My friends enjoyed the dish but the truth was that they couldn’t cook any better than me so I was in a win win situation back then.

….fast forward to the future of 2011.

My attempt this time has greatly improved. I am a better cook now and I have also eaten many a risotto so that now I know what it should look and taste like, and what sort of texture in the rice I should be aiming for.  During the last 10 minutes of cooking, I was testing the grains of rice every 30 seconds or so to see when the risotto would have that al dente texture which would indicate to me that it was a done deal. I liked tasting the risotto at different intervals as I was cooking it to see its transformation take place before my eyes and taste buds. Cooking is about tasting tasting tasting all the time while you cook to pre-empt failure. 

(NB: The end result could of had a creamier consistency, maybe I’ll add in one more ladle  of stock before finishing next time or maybe I’d overcooked it a minute or two but I was pretty happy in the end with the texture and taste)

Mushroom and porcini risotto

(Recipe adapted from Breakfast, Lunch and Tea by Rose Carraini - I've added some wine which wasn't in the original recipe)


1 handful dried porcini, soaked in 400ml (1 ¾ cups) hot water for 30 minutes. 
4 tablespoons olive oil, plus extra for frying
500g mushrooms, sliced (mix of portobello, swiss and button mushrooms)
1 garlic clove, crushed
salt and ground black pepper
60g unsalted butter
2 onions, finely diced (or 2-3 shallots)
400g carnaroli rice
½ cup (125ml) dry white wine
about 1.5L vegetable or chicken stock
150g grated parmesan


Strain the porcini and reserve their soaking liquid. Set both aside.

Heat a generous amount of oil in a frying pan and fry the mushrooms with the garlic and salt and pepper until brown and all juices have evaporated. Set aside.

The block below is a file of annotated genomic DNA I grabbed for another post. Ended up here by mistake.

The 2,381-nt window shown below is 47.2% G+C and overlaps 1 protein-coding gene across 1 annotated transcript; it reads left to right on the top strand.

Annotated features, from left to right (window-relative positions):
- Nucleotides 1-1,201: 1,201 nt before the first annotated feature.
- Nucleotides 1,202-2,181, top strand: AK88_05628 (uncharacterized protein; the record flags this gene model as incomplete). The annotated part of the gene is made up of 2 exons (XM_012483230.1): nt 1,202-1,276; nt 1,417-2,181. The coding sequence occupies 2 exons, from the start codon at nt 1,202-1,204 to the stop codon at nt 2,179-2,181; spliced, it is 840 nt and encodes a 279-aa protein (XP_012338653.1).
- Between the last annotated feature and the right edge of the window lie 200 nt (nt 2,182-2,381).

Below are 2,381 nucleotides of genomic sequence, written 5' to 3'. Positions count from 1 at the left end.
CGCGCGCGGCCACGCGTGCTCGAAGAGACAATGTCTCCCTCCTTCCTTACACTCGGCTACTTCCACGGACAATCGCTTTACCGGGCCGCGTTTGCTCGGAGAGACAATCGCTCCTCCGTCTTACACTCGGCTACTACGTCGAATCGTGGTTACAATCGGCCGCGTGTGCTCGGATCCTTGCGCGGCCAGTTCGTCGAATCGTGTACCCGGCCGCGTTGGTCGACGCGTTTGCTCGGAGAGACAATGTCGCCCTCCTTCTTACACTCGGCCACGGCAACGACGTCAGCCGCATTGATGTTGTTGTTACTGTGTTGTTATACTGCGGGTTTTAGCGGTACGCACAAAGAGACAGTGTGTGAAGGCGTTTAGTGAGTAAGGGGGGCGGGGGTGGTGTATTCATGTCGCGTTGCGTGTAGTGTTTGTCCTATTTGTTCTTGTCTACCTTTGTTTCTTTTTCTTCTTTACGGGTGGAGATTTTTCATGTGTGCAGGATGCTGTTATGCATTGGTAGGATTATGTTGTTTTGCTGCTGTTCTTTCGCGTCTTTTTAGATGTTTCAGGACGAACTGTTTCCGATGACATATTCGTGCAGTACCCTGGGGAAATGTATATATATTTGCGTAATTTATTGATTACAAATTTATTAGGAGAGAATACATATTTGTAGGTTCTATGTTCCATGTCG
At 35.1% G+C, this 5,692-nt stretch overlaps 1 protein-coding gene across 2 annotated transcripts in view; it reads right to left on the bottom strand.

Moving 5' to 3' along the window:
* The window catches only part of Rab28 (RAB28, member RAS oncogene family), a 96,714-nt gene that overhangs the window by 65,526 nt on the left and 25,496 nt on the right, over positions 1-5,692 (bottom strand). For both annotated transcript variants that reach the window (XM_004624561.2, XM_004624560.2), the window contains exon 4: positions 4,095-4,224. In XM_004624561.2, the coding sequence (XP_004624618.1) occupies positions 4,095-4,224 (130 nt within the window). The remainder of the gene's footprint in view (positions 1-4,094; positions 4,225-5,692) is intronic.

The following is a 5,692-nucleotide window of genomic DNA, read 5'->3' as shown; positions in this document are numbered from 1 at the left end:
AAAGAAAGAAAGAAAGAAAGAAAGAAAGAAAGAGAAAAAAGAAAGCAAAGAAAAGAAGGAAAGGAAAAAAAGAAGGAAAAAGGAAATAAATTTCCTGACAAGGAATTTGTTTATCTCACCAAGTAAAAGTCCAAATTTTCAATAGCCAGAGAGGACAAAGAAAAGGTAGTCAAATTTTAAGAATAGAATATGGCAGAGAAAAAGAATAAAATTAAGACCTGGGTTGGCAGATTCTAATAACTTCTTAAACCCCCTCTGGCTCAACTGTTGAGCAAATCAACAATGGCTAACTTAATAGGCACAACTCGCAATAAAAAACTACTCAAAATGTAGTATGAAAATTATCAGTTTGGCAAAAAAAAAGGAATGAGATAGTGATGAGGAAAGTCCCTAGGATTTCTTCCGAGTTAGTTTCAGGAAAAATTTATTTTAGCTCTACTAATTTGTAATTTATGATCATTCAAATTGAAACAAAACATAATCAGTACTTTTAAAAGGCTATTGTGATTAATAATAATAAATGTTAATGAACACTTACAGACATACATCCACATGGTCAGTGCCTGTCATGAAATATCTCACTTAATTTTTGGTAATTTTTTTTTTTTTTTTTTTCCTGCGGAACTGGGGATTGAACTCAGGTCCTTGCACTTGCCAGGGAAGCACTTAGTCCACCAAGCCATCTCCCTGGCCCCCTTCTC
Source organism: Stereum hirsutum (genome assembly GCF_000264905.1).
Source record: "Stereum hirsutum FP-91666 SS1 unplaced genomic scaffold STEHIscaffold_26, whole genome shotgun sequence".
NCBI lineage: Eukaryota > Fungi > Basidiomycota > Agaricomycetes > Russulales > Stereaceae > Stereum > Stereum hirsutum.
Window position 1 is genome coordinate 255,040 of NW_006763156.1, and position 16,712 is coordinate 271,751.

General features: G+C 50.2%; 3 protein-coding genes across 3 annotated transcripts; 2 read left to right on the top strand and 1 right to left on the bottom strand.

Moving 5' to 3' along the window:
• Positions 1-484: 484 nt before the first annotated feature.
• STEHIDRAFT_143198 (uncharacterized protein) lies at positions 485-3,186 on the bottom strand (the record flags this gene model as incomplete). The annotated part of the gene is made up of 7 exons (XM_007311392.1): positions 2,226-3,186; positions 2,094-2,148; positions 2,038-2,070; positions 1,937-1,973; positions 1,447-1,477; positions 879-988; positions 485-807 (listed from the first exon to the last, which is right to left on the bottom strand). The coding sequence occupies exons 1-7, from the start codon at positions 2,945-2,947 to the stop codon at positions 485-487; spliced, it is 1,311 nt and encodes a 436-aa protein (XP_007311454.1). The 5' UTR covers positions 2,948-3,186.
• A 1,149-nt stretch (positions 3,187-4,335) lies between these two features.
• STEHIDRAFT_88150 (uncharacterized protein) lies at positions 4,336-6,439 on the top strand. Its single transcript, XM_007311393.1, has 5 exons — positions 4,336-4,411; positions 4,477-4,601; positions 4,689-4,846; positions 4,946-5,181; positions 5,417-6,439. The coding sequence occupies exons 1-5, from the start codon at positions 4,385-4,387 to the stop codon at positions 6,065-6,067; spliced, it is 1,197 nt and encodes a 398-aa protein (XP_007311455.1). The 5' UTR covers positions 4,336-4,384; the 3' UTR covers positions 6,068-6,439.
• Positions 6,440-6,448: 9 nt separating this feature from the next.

Put 4 tablespoon of oil and the butter in a heavy based saucepan and add the onions and a pinch of salt. Cook over a very low heat, stirring occasionally, till the onions are soft and transparent but have not yet started to brown. 

Pour in the rice and cook over a medium heat, stirring to coat and until it becomes translucent (~2-3 minutes). This is called toasting the rice to seal the grain so that you end up with risotto that is creamy but each grain maintains its own shape and it’s not all mushed up together. 

Then add in the wine and let it cook down.

Add the porcini and some of their liquid and the sliced mushrooms. 

Pour in the stock a ladleful at a time and cook, stirring, until the rice has absorbed all the liquid before adding some more. Be careful not to let the rice get too dry. Carry on adding the stock until you have a creamy consistency and make sure that you are continually stirring as the stirring creates friction on the grains of rice for it to release a little of its starch - this is the secret to the creaminess of risotto. Before you add in the last ladle of stock, season the risotto to taste. The risotto rice should take about 20-25 minutes to cook - work by tasting throughout the stirring process to check the texture. The rice must be cooked but slightly ‘al dente’ and the mixture must hold together.